Mine wasn't exactly like this, but also not that different, don't be annoying.

The other notable pad I tried out was a RedOctane Afterburner. If you don't know, RedOctane (which shut down in 2010) was the company that made the controllers for Guitar Hero and DJ Hero, as well as working with Roxor Games on In The Groove. So you'd expect that they'd know their way around a dance pad, and that impression is confirmed just by looking at it:

A shiny metal DDR pad with red and blue colored directional arrows.

This thing was metal, it was an inch thick, and it weighed 44 pounds. And honestly I didn't like it very much either?

A touch sensor consisting of wood with alternating silver conductive lines on it. Half the lines connect to a bar on the left side and half connect to the right. The sensor is surrounded by foam.
The sensor underneath an Afterburner arrow panel. When you apply pressure, the metal foil makes contact with the conductive traces, completing a circuit between them.
Image by u/James-Russels.

From what I can tell I'm in the minority there; a lot of people really enjoyed these. And admittedly part of my disappointment was due to a younger me's lack of research. See, arcade machines have solid plexiglass panels supported by pressure sensors at the edges. When you step on a panel, one or more pressure sensors is triggered and the machine registers a step. I assumed the Afterburner would be similar. Instead, it's again just a fancier version of that same cheap design from the soft pads. The panels are thin and flexible, with a layer of copper foil stuck to the underside. When you step on them, the center of the panel flexes and makes contact with a grid of copper contacts underneath.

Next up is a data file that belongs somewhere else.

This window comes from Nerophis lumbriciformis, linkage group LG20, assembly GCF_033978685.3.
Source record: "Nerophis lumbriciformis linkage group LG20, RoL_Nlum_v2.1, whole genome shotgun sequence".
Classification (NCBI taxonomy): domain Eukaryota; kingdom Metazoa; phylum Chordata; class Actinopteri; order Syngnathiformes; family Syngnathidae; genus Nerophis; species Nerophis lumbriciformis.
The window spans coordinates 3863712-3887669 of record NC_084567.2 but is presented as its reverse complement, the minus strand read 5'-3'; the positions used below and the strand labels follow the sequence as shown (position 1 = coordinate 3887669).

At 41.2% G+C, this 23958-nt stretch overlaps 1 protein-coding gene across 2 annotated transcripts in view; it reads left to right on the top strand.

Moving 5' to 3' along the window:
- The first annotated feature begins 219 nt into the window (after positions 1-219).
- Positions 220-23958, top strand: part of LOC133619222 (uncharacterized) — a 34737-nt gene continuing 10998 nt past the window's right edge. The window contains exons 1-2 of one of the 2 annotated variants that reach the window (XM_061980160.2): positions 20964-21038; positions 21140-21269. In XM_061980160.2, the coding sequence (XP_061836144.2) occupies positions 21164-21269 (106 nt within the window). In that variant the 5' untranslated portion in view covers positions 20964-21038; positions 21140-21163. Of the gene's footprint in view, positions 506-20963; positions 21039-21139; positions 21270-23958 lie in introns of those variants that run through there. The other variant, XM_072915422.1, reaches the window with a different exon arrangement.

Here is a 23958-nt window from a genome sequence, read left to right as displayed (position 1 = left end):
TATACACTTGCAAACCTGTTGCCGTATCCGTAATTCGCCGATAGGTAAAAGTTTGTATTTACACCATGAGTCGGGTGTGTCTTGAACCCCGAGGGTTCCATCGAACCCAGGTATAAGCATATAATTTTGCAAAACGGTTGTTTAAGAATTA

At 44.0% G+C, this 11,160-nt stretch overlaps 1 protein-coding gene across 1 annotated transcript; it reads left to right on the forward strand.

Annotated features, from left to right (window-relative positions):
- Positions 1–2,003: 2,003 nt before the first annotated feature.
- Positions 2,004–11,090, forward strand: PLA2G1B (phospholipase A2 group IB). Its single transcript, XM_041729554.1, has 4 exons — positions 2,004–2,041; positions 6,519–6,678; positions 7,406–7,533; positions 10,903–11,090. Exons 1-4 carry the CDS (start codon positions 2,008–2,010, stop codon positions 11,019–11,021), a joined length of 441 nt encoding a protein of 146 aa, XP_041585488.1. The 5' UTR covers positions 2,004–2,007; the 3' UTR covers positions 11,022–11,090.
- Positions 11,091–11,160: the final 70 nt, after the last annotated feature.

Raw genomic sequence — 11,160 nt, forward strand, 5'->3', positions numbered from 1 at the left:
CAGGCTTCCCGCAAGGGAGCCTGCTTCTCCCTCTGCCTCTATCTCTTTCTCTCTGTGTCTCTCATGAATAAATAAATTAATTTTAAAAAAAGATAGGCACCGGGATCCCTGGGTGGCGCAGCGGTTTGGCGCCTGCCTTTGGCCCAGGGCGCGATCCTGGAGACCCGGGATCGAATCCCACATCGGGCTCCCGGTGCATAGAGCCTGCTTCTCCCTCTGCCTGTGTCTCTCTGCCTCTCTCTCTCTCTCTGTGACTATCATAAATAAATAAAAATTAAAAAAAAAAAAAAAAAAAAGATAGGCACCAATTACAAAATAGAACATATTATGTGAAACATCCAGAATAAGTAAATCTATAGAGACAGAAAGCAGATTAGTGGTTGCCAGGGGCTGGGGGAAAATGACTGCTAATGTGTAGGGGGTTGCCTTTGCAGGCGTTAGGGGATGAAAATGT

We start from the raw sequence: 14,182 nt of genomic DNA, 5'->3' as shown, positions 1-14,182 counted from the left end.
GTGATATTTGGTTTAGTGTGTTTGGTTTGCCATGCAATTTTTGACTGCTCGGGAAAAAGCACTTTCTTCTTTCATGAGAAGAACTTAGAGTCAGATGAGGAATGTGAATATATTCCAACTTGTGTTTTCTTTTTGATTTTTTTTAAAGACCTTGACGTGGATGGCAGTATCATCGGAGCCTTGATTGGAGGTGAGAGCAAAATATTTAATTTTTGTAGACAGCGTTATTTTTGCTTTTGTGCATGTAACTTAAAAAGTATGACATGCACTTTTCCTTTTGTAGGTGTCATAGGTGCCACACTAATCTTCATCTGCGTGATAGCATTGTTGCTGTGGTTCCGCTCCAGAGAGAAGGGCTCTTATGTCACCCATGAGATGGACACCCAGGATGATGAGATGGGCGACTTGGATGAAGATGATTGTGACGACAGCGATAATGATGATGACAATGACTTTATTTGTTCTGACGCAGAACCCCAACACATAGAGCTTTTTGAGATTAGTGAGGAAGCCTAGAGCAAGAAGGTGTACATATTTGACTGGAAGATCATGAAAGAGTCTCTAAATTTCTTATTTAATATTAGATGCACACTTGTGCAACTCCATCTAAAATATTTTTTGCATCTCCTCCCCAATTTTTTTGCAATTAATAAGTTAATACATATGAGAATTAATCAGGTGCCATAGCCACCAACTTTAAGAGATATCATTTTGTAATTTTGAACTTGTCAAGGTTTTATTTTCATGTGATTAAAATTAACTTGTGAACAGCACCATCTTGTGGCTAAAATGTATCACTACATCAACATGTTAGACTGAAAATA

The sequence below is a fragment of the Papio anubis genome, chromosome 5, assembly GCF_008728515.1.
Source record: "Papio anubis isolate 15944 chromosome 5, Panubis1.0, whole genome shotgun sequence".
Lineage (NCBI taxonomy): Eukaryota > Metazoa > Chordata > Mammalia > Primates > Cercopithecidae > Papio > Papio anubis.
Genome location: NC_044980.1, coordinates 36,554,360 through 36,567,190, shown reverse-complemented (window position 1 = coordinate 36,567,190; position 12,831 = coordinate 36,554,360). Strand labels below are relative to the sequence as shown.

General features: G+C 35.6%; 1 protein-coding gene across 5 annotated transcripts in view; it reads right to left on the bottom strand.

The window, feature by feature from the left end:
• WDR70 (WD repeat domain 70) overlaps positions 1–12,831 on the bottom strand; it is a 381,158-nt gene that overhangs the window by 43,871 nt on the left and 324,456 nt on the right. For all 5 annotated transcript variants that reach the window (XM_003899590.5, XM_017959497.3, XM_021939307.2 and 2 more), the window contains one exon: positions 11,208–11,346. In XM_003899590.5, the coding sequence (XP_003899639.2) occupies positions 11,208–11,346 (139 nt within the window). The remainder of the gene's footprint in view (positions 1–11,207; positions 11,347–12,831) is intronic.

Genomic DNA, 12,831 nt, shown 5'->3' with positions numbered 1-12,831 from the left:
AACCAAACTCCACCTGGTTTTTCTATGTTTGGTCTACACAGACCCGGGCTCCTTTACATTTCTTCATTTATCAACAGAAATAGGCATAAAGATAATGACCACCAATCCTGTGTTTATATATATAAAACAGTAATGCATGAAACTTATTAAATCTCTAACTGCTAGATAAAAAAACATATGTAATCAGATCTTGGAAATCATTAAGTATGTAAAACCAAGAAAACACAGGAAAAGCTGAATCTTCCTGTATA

It works ok, but it's definitely not as reliable or good-feeling as a real arcade pad. And because of the sharp metal and pointy screw heads, you really have to wear shoes to use it. So it was by far the loudest pad I'd ever owned, and it frequently got dirty. It also became increasingly unreliable over time, I think because of an issue with the control box. It's certainly the closest thing to an arcade DDR experience I've had at home, but in hindsight that's not really what I want anyway. I want something thinner, lighter, more sensitive, and more convenient.

Third Stage

My first attempt to build my own DDR pad was a total flop. I think the design is probably workable, but my particular implementation had a lot of issues. The idea was to use the same conductive grid pattern from the Afterburner sensors, but to close the circuit with my bare feet directly. I had some copper tape left over from a different project, and I figured I could use that to lay conductive lines onto a surface. I bought a large rubber mat from Home Depot and got to work.

A Dance Dance Revolution arcade machine. It has a CRT monitor and two metal platforms with four buttons for players to step on.